Clark placed on 15-day disabled list


Strained left hamstring sidelines player

Minor recalled from Rochester

May 04, 2000|By Roch Kubatko | Roch Kubatko,SUN STAFF

Will Clark knew it was serious the moment it happened. His foot hit third base on his way to the plate in the third inning of Tuesday night's game against the Anaheim Angels, and though Clark was able to score, he went into the dugout fearing the worst.

Yesterday, it became a reality. Clark was placed on the 15-day disabled list with a strained left hamstring, removing the American League's leader in on-base percentage and fifth-leading hitter from the Orioles' lineup. Infielder Ryan Minor was recalled from Triple-A Rochester to take his place.

Clark, 36, had led off the inning with a double over the head of Angels' center fielder Garret Anderson. With two outs, Brady Anderson lined a single into shallow left field. Clark slid home safely as the throw was cut off, catching Anderson in a rundown.

"It happened when I hit the bag. I knew it the whole way home. I knew I pulled it," Clark said.

After Clark reached the dugout, he sought out trainer Richie Bancells. Attempts to stretch out the leg were futile, and Clark was removed for Rich Amaral. He limped into the clubhouse yesterday and met again with Bancells.

"I'm hoping 15 days will be enough, but I got it pretty good," he said.

Clark appeared in only 77 games last season, his first with the Orioles after signing a two-year contract, because of a broken thumb and bone chips in his left elbow that required surgery on Aug. 26. He batted .303 with 10 home runs and 29 RBIs.

Able to begin rehabbing the elbow shortly after the procedure, Clark arrived early to spring training intent on making up for lost time and encouraged by having full range of motion in the arm. His double Tuesday raised his average to .367 (22-for-60) and his on-base percentage to .524. Batting seventh this year, he also had drawn 19 walks and scored 18 runs.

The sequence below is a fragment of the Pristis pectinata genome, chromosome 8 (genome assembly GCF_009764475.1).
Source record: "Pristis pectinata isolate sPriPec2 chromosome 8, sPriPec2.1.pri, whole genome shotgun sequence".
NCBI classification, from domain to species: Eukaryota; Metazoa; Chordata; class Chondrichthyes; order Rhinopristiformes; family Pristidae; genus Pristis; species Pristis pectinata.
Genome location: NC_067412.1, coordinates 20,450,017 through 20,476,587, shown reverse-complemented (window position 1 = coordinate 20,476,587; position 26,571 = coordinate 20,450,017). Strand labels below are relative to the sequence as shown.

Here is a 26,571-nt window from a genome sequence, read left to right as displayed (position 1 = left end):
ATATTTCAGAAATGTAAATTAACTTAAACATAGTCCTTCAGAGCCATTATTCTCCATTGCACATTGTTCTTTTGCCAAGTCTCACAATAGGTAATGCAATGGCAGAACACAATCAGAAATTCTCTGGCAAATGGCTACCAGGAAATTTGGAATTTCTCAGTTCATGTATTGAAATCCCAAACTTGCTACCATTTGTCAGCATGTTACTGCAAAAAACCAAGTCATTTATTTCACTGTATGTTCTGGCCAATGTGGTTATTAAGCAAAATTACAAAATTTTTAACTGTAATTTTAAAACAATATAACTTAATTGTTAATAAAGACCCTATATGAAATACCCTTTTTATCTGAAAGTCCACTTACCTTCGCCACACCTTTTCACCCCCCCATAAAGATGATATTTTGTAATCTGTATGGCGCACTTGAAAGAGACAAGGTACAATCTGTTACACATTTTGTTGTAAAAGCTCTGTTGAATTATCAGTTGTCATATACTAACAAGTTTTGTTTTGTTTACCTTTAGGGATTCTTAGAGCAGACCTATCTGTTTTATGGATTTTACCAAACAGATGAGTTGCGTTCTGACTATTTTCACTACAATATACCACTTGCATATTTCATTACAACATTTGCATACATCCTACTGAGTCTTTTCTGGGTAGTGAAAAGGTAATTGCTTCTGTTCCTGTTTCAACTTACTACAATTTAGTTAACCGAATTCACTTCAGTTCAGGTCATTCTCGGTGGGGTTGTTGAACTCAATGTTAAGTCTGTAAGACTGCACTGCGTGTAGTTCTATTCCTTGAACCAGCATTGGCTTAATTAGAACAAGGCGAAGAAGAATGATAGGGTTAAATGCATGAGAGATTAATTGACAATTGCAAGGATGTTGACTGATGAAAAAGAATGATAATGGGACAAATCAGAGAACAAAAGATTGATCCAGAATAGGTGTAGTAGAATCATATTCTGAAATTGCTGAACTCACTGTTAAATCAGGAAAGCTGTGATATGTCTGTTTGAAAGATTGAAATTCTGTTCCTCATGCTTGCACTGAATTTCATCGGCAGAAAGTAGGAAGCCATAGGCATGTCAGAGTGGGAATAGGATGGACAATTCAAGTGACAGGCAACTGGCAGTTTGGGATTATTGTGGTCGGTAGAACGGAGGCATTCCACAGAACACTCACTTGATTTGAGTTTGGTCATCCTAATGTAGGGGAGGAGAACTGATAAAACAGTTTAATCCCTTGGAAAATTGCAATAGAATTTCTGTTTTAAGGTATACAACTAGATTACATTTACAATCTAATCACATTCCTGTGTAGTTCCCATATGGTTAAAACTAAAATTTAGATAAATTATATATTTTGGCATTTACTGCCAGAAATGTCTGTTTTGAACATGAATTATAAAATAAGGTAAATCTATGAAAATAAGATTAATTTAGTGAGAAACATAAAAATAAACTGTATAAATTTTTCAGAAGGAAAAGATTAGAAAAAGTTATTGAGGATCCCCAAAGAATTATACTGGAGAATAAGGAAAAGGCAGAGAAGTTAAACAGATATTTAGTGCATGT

"Disappointing's not the word," said Clark, who has been on the disabled list 10 times. "For as much work as I put in this off-season and spring training, and to get off to the start I'm off to and the team's off to, disappointing's not near a bad enough word.

"You try to stay positive. I'll take a few days off here and get the ice therapy and the electronic stimulation. And then get back from the DL and see if I can continue where I left off."

Said manager Mike Hargrove: "He's been a very big part of what we've done up to now. We'll miss Will."

Early morning call

Minor was awakened by a phone call around 8 a.m. yesterday instructing him to catch a flight to Baltimore. He left behind a .265 batting average with five homers and 17 RBIs in 21 games.

"I have no idea what's going on," said Minor, who will back up Jeff Conine at first. "I just show up, and I'll go where they tell me to go."

Minor appeared in 46 games with the Orioles last season, batting .194 with three homers and 10 RBIs. He played first base once and committed an error. He was strictly a third baseman with the Red Wings this year. "If they want me to play first, then I'll play first. It's not new. It's just another opportunity to play and help out the team," he said.

"The guys here have been swinging the bats pretty good. I don't want to disrupt anything. I just want to go out and play."

By choosing Minor, 26, the Orioles bypassed first baseman Calvin Pickering, who's batting .203 with three homers, nine RBIs and 14 walks in 21 games. After a horrendous start, he was batting .428 with two homers in his past six games before last night.

"Ryan can play first, he can play third, and he can play the outfield. He did it a little bit in spring training during batting practice, catching fly balls out there. He gives us a right-handed bat and a little more versatility," Hargrove said.

Minor will wear No. 29 since No. 10 has been claimed by utility infielder Mark Lewis.

"Maybe a number change will be good for me," Minor said. "Maybe they won't know it's me so they won't boo."

With Conine playing first base, Harold Baines probably can expect to get more at-bats against left-handed pitching.

Groom in a groove

Reliever Buddy Groom entered last night's game having allowed one run in his past seven appearances, spanning 7 2/3 innings. Left-handers were 0-for-12 with two walks, enhancing his reputation as a specialist. But he's been almost as difficult to hit on the other side, which belies that same reputation.

Last season, right-handers batted .315 (23-for-73) against Groom while he pitched for the Oakland Athletics, compared to .245 by left-handers. Late-inning strategies often were built around those numbers. But left-handers were hitting .182 (6-for-33), with three walks and four strikeouts, before last night.

Groom said the difference has been a cut fastball that he began throwing again this season.

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